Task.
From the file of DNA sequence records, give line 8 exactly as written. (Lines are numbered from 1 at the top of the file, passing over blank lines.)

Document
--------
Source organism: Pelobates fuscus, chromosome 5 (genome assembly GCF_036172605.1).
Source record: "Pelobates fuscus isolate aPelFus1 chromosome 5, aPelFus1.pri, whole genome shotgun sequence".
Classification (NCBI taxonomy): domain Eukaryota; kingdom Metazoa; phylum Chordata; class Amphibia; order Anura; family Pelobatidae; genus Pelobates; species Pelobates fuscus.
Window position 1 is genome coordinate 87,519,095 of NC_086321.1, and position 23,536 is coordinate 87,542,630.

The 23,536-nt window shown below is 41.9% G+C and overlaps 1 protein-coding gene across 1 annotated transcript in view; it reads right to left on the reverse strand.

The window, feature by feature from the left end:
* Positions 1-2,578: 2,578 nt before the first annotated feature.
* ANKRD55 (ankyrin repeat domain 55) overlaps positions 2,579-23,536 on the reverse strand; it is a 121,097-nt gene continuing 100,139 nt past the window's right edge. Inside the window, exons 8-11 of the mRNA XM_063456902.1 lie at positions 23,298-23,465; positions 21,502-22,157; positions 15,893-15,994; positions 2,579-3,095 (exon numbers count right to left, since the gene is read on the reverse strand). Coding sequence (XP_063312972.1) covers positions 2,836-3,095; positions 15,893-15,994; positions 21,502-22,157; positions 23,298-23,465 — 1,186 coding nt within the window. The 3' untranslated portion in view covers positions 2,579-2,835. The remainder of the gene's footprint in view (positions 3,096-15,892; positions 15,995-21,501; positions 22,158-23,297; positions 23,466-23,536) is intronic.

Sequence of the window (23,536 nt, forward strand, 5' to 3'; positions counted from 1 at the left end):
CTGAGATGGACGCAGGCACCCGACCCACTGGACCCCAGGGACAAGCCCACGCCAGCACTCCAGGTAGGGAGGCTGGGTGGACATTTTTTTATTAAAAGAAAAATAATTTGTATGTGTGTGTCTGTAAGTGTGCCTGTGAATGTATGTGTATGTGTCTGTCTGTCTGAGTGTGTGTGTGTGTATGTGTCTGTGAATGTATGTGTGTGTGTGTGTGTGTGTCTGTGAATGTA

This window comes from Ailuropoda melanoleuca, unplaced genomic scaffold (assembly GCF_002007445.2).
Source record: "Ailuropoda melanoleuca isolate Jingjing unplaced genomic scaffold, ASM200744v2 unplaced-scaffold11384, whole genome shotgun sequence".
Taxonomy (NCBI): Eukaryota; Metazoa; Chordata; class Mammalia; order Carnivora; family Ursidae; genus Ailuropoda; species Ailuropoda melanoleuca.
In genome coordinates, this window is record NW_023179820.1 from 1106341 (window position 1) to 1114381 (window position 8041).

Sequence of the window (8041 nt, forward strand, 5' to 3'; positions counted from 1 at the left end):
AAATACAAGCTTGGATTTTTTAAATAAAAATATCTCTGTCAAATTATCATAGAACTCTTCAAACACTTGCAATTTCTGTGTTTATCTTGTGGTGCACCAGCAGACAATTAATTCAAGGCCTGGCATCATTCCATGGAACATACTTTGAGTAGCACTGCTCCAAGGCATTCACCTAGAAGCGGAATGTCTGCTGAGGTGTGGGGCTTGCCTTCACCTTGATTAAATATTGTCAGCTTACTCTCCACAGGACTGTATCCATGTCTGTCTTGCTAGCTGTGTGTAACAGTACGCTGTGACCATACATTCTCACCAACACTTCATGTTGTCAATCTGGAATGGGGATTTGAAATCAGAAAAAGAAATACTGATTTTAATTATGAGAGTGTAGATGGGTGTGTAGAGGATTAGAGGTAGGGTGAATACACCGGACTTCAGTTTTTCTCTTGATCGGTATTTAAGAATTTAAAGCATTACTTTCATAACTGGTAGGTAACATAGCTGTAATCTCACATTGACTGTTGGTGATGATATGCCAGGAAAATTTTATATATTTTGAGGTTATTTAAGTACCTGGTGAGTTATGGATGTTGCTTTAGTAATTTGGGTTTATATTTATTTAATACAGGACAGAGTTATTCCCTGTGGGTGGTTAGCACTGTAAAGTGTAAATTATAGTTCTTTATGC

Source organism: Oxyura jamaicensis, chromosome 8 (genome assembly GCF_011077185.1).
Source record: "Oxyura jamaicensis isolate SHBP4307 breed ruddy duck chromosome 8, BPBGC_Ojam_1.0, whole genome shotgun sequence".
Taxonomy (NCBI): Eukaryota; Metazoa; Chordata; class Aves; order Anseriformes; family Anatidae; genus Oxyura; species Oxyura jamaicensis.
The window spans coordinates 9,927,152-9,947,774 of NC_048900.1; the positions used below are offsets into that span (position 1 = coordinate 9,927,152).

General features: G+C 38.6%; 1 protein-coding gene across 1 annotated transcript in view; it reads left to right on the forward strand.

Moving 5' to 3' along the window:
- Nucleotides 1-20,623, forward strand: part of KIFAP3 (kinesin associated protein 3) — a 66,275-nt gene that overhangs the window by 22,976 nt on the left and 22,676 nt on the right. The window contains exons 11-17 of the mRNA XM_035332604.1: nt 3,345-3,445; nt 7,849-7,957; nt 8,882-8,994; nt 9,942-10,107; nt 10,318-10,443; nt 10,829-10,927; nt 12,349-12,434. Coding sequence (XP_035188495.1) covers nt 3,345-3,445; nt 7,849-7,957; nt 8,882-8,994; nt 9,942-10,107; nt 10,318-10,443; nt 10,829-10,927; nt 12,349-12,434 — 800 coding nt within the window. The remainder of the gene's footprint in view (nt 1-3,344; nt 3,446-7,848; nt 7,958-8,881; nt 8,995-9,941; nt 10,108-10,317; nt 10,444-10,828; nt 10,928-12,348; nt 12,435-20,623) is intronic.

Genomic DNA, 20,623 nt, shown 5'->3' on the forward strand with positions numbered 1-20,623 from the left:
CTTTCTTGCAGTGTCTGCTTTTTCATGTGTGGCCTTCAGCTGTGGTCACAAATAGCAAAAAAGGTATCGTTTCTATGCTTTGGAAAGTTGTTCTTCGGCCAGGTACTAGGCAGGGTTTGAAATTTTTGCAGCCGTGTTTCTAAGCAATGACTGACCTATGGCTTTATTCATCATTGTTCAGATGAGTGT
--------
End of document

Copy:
* ANKRD55 (ankyrin repeat domain 55) overlaps positions 2,579-23,536 on the reverse strand; it is a 121,097-nt gene continuing 100,139 nt past the window's right edge. Inside the window, exons 8-11 of the mRNA XM_063456902.1 lie at positions 23,298-23,465; positions 21,502-22,157; positions 15,893-15,994; positions 2,579-3,095 (exon numbers count right to left, since the gene is read on the reverse strand). Coding sequence (XP_063312972.1) covers positions 2,836-3,095; positions 15,893-15,994; positions 21,502-22,157; positions 23,298-23,465 — 1,186 coding nt within the window. The 3' untranslated portion in view covers positions 2,579-2,835. The remainder of the gene's footprint in view (positions 3,096-15,892; positions 15,995-21,501; positions 22,158-23,297; positions 23,466-23,536) is intronic.